DAKAR - Early Childhood Development (ECD) has been identified as the number one social economic investment that will enable developing nations to quickly attain sustainable development.
The revelation was made by various experts who gathered from across the world to attend the 4th African International Conference on Early Childhood Development in Dakar, Senegal.
According to the Director of UNESCO BREDA, Ann Thérèse Ndong Jatta, nations must redouble their efforts to confront challenges of poverty, diseases, malnutrition, children’s developmental delays and disabilities to raise strong citizens.
“Investing in young children pays off very highly because healthy citizens participate in national development. The quality of services offered to a child between ages 0-8 determines brain development and a strong foundation for the future.
“The benefits also reflect in reduced child mortality rates, quick realization of education for all and high productivity which are part of the development goals,” Jatta said.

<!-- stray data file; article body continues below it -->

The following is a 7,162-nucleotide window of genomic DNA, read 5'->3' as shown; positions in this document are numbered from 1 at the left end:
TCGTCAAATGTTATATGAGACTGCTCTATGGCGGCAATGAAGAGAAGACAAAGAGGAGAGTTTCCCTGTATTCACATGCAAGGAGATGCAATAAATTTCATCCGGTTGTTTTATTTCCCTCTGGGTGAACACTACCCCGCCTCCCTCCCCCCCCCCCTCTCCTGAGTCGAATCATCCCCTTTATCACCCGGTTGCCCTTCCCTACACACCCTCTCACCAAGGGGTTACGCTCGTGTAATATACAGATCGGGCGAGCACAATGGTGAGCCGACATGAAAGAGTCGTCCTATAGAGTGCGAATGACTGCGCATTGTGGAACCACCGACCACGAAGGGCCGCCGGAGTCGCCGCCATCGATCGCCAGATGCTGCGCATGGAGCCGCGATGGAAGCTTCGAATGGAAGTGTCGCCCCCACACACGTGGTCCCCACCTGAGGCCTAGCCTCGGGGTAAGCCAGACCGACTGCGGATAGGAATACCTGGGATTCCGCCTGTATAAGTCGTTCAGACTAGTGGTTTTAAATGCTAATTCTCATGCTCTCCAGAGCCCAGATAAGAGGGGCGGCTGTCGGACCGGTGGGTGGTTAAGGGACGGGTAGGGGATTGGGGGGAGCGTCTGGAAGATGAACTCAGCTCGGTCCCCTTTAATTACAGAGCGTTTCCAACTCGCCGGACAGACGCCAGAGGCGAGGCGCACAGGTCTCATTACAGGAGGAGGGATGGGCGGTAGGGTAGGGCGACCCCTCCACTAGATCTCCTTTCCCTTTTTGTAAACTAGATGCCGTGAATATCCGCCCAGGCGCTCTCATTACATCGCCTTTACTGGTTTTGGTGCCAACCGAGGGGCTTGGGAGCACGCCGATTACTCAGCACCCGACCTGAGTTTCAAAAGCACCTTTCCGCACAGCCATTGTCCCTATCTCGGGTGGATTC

The Minister of Family, Solidarity and Gender in Senegal, Ndeye Khady Diop also cited high-quality ECD interventions as the sure way to Africa’s development.
A 2009 progress report shows that Rwanda lacks a validated ECD strategic plan and has not yet adopted a pre-primary education policy as well, which are important aspects for children’s foundation.
The experts added that investment in children from pre-conception and pregnancy to 3 years is responsible for proper child development adding that it is the most important period of child development.
“The period of gestation to age 3 is the foundation for all later growth and development and if pre-term children and those developmentally delayed do not receive appropriate ECD services; they will never reach their in-born potential.
“It is therefore likely that they will become unproductive, depressed citizens and a dangerous force for future cyclical social unrest,” another expert said.
Despite lack of a particular policy on ECD, Rwanda is among the countries highlighted to have successfully introduced national policies on disability, HIV/AIDS and social protection that cater for children aged 0 to 8 years.
As part of scaling up such programmes within the region, the Aga Khan Foundation is also set to roll out the Madrasa school system in Rwanda to offer ECD services to children between 0-8.
“These programmes have benefited children in other countries like Uganda and Kenya so His Highness Aga has revealed that the same services will be extended to Rwanda within the next five years,” Masoud Ali, the Director, Madrasa Resource Centre in Kenya told The New Times.
The conference brings together 500 delegates from across the world including Heads of State, First Ladies and Ministers from Africa.